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public opinion and in the way they were against interracial marriage, for example. or on the other side, they say the court will also say, look. it's proceeding in the states. you know, you now have eight or nine states who have approved same sex marriage. public opinion is shifting. let it play out with the voters and the court's not the place to do it. >> they're very conservative ideas at play here, too. back in 1996 when the court passed the defense of marriage act a lot of people said, the united states congress was actually moving against states' rights invading states' rights. and now this is a chance for the court to come back around and right the ship if you will. that is at least some of the arguments i've heard from conservatives. >> you know, the court can rule in a number of ways. it can rule broadly. i mean, those who are four same sex marriage say this is a constitutional right. >> right. >> of equal protection. period. now people who argue against them say, you know what?
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it really isn't. it wasn't what the founding fathers had in mind. and the court can say, you know what? we will defend same sex marriage narrowly or oppose it in the state of california. or we will go along with what the court decided there. >> the american academy of pediatricians just came out with a study with their position on same sex adoption. >> yes. >> and it was fascinating. >> right. just this week we heard about this. and basically what they said is two parents is what you want. we don't care whether they're male or female or they're both male or both female. sexual orientation doesn't matter that much if you have two parent that's good for the kids. >> the question is, is the court the place to decide this or is the court of public opinion and are the voters the ones who should decide it? >> we'll see what the supreme court does. i want to point out, please be sure to watch gloria's special report "the marriage warriors" a showdown at the supreme court. you can see it here on cnn march 30th a week from tomorrow 7:30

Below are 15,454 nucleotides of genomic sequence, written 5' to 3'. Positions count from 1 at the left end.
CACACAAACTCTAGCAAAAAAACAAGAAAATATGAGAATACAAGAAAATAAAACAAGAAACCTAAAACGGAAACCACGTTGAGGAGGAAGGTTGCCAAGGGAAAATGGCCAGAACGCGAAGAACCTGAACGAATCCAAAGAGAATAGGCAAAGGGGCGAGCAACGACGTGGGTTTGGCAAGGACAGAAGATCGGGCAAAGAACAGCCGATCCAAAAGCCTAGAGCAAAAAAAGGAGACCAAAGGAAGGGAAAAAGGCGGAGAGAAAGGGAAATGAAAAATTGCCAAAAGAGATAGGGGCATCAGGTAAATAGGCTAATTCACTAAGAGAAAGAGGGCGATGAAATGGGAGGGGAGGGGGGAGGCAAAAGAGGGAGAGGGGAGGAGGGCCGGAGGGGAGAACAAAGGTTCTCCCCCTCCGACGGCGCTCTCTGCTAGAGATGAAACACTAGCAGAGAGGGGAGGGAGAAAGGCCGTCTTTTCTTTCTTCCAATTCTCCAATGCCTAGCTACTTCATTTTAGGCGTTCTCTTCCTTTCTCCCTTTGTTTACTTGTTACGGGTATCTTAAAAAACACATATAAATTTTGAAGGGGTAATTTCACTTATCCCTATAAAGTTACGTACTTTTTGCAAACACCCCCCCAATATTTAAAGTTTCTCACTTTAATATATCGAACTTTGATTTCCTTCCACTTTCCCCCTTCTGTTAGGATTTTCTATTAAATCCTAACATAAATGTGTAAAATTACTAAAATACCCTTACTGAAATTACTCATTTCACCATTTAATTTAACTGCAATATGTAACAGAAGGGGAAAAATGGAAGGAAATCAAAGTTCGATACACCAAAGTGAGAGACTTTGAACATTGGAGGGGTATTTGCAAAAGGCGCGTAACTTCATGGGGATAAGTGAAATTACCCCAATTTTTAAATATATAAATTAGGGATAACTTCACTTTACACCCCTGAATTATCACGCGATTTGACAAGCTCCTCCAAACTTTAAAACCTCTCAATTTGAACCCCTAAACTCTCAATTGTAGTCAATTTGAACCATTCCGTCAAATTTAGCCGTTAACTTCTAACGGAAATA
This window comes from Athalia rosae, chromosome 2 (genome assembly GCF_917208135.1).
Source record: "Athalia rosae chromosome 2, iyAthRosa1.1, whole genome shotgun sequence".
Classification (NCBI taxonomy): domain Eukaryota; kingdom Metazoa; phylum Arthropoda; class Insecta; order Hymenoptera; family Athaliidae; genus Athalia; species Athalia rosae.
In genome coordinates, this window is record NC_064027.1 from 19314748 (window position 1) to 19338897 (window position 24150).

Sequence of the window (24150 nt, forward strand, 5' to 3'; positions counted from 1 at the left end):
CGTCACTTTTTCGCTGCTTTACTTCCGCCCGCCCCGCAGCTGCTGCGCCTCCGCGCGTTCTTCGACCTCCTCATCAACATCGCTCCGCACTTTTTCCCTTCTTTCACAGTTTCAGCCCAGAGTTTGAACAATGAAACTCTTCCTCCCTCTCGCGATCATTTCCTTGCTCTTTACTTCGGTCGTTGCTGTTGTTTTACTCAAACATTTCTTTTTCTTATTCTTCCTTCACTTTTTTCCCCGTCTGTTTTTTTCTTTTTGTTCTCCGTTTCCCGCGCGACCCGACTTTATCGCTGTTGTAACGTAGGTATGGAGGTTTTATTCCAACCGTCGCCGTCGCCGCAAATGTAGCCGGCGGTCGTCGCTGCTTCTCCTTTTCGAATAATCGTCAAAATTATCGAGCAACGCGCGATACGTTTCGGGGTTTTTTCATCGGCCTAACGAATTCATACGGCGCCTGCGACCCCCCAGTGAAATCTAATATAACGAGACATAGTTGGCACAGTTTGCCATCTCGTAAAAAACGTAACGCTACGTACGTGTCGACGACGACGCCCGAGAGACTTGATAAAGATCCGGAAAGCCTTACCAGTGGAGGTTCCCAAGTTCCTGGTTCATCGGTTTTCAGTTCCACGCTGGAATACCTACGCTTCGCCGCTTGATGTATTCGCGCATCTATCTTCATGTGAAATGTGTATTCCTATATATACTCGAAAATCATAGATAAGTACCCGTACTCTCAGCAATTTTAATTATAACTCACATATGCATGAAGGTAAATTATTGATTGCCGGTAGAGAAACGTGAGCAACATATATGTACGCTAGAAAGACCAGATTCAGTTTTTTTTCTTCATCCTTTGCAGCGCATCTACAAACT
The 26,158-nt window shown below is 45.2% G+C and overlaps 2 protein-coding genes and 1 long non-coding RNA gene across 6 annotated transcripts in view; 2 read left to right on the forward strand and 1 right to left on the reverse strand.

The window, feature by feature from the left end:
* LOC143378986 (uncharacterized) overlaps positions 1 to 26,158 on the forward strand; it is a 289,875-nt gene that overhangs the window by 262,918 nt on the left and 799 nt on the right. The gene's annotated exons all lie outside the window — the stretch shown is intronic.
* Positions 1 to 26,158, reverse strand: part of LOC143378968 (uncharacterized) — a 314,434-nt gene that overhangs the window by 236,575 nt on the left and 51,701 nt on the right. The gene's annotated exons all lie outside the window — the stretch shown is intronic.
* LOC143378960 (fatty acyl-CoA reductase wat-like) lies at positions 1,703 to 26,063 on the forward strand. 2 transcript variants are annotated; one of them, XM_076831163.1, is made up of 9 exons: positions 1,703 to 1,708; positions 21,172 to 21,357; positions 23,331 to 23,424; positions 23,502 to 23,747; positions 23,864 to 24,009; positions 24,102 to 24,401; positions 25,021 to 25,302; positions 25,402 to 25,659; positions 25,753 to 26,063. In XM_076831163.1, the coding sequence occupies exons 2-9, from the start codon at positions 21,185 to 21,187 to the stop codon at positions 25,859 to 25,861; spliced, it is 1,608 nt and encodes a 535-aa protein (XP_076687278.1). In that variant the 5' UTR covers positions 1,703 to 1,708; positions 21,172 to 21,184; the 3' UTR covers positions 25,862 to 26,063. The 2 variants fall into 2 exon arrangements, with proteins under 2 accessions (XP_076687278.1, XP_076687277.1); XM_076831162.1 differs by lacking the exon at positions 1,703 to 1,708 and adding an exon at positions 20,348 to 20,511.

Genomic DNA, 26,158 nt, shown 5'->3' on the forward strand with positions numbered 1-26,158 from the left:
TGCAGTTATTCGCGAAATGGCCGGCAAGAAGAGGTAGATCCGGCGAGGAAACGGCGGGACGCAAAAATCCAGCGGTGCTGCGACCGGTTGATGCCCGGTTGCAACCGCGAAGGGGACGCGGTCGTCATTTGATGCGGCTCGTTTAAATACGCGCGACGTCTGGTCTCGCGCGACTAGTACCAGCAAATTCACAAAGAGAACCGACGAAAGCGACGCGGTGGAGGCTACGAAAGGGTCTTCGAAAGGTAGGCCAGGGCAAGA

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p.m. eastern. only on cnn. excellent, excellent documentary. you're going to want to see it. up next we're taking a closer look at a fight some republicans just won't give up. repealing obama care. plus, president obama trying to close it. now the u.s. military wants to fix up the terrorist detention center at guantanamo in cuba. wait until you hear the price tag. stand by. [ bop ] [ bop ] you can do that all you want, i don't like v8 juice. [ male announcer ] how about v8 v-fusion. a full serving of vegetables, a full serving of fruit. but what you taste is the fruit. so even you... could've had a v8. a new ride comes along and changes everything. the powerful gs. get great values on your favorite lexus models during the command performance sales event. this is the pursuit of perfection. it's lots of things. all waking up. connecting to the global phenomenon
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happening now, dozens of air traffic control towers are closing because of washington budget cuts. during our next hour we'll ask
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about the impact on your safety. in this half hour a rare look at what it costs to send the vice president of the united states overseas and questions about how the numbers went public. plus, a warning from the u.s. military. wait until you hear how much they want to repair and remodel the detention center for the most dangerous suspected terrorists. believe it or not we just hit the third anniversary of the passage of obama care despite all of this time u.s. supreme court decision upholding it, a presidential election, and a whole lot more, some republicans out there still are trying to repeal it. some in fact more than others. >> it should be repealed. >> repealing obama care. >> repeal, root, and branch. repeal funding for obama care. >> let's repeal this failure.
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>> i would urge that obama care would be repealed and i yield the floor. >> our national political correspondent jim acosta has been looking into what for some republicans has clearly become an obsession. >> reporter: wolf, republicans tried once again to repeal the president's health care law dubbed by supporters and detractors as obama care. the latest gop senator to take a shot says he is not giving up. three years after president obama signed health care reform into law, republican opponents are still treating it like a dise disease that needs to be cured. >> obama care is hurting young people, seniors, hispanics, african-americans. >> reporter: texas gop senator ted cruz is the latest lawmaker to propose eliminating obama care. like all of the other repeal attempts, it failed. >> i intend to keep trying to repeal obama care and to fight for pro growth policies every single day.